Universities should agree pre-course contracts with postgraduates to ensure both sides have realistic expectations, the new general secretary-elect of the National Postgraduate Committee has said.
Simon Felton, postgraduate students' officer at Birmingham University's Guild of Students (Bugs), will take up the paid post on October 1.
Mr Felton stood against the current general secretary, Jim Ewing, at the NPC annual general meeting at Strathclyde University. He won by nine votes to seven. Despite the small number of votes, he said he felt he had a mandate.
Mr Felton, who has not been an NPC activist, said his decision to stand was based on his experience of tackling welfare and representation issues through the Bugs post, which he took up a year ago.
He pledged to build on the "great work" done to make the NPC a campaigning organisation taken seriously by the Government and institutions.
"I think Jim Ewing did a wonderful job and I hope to continue his work in pushing the NPC nationally," he said.
He said that while many institutions had a large number of postgraduates, they did not always take account of the different needs of postgraduates and undergraduates.
"In particular, postgraduate research students face problems with supervisor issues," he said.
A recent Times Higher poll showed that a majority of postgraduates were happy with their supervision, but Mr Felton believes that too many still have concerns.
During a workshop run by the Missenden Centre, NPC conference delegates voiced support for formal discussions between supervisors and students at the outset of a course.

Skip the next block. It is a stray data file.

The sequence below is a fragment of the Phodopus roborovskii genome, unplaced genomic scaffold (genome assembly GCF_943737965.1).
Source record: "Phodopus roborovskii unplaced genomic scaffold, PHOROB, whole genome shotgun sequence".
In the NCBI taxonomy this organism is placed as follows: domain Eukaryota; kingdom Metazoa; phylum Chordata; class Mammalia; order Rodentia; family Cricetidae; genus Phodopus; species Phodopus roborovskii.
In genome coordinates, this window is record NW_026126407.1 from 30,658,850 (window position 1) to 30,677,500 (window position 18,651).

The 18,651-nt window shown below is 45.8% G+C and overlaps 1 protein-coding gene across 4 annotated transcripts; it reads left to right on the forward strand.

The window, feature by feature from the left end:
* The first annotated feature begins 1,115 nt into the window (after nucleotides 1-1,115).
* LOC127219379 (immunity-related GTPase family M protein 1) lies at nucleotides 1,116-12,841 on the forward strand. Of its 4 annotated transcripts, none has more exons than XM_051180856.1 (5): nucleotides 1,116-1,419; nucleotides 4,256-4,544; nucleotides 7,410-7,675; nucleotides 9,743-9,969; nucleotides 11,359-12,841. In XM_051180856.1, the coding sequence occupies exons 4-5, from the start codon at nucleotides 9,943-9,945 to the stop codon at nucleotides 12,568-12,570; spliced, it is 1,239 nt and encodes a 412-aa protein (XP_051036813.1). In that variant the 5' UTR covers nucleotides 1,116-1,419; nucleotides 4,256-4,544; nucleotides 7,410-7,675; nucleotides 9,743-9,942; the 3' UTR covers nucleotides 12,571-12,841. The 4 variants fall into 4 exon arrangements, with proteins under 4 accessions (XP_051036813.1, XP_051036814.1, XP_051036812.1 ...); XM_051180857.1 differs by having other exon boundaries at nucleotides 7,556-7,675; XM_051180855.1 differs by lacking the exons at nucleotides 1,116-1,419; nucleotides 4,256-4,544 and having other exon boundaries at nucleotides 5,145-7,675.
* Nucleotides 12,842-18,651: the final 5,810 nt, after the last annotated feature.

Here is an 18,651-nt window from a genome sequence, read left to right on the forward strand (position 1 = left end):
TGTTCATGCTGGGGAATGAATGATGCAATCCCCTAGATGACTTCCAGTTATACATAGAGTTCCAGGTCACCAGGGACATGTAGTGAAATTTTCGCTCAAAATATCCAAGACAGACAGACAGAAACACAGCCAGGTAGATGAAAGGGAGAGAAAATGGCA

Mr Felton said he wanted to extend his experience in seeking a better deal for postgraduates through working with other organisations, such as the National Union of Students.
The two bodies oppose top-up fees, which could have a knock-on effect on postgraduates, he said. There have been widespread fears that in future many students will shun postgraduate courses because of the debt levels they have incurred through undergraduate top-up fees.
Scotland has rejected top-up fees and James Love, pro vice-principal of Strathclyde University, told the conference that he believed Scotland would in future seek to attract more postgraduates because of the country's demographic downturn.
"As the number of 17 to 20-year-olds falls, are we going to fish in the English, Welsh and Northern Irish undergraduate pool?" he asked. "It is much more likely that we will seek to expand at postgraduate level."
He said that postgraduates are already benefiting from the innovative Synergy research partnership between Strathclyde and Glasgow universities.
The partnership offers PhD scholarships funded by both institutions, with students having two supervisors and access to facilities of both universities.
Mr Felton expects to complete a masters course in urban regeneration research and policy next month. He said a postgraduate qualification was essential for his future career. He funded his studies with a bank loan.